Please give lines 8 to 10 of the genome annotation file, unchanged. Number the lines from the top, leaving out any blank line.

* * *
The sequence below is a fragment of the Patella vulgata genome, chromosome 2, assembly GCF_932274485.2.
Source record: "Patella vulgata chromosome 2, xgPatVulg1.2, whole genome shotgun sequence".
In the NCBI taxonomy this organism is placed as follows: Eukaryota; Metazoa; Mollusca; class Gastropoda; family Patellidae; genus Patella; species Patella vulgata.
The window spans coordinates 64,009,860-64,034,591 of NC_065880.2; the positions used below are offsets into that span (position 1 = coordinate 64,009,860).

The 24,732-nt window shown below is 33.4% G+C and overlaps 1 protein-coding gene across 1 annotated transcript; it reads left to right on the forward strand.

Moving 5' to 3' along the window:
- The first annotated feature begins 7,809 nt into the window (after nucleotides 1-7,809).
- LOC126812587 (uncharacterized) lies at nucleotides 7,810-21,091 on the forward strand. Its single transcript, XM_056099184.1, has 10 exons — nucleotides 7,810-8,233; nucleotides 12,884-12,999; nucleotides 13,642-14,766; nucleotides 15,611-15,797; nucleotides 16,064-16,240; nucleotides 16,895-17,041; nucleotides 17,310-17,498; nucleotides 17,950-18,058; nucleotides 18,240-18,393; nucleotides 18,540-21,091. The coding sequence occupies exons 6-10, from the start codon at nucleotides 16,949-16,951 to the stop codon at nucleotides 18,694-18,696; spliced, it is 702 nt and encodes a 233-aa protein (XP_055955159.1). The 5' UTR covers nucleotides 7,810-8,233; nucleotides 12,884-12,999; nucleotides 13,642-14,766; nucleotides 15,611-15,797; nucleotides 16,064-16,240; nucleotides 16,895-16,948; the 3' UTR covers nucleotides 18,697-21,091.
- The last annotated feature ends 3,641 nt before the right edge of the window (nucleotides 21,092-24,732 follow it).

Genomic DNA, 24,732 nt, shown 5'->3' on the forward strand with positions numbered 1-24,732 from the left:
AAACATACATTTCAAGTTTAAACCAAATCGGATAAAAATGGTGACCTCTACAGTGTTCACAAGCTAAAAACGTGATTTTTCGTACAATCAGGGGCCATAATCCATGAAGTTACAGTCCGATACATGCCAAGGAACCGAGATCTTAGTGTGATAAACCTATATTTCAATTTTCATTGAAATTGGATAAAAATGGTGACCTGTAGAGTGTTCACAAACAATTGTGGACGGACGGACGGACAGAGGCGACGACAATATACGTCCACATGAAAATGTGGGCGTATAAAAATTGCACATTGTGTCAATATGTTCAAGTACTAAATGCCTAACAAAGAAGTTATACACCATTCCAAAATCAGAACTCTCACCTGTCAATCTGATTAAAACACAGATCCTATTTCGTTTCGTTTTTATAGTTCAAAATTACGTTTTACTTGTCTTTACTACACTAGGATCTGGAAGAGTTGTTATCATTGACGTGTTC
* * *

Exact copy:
- LOC126812587 (uncharacterized) lies at nucleotides 7,810-21,091 on the forward strand. Its single transcript, XM_056099184.1, has 10 exons — nucleotides 7,810-8,233; nucleotides 12,884-12,999; nucleotides 13,642-14,766; nucleotides 15,611-15,797; nucleotides 16,064-16,240; nucleotides 16,895-17,041; nucleotides 17,310-17,498; nucleotides 17,950-18,058; nucleotides 18,240-18,393; nucleotides 18,540-21,091. The coding sequence occupies exons 6-10, from the start codon at nucleotides 16,949-16,951 to the stop codon at nucleotides 18,694-18,696; spliced, it is 702 nt and encodes a 233-aa protein (XP_055955159.1). The 5' UTR covers nucleotides 7,810-8,233; nucleotides 12,884-12,999; nucleotides 13,642-14,766; nucleotides 15,611-15,797; nucleotides 16,064-16,240; nucleotides 16,895-16,948; the 3' UTR covers nucleotides 18,697-21,091.
- The last annotated feature ends 3,641 nt before the right edge of the window (nucleotides 21,092-24,732 follow it).

Genomic DNA, 24,732 nt, shown 5'->3' on the forward strand with positions numbered 1-24,732 from the left: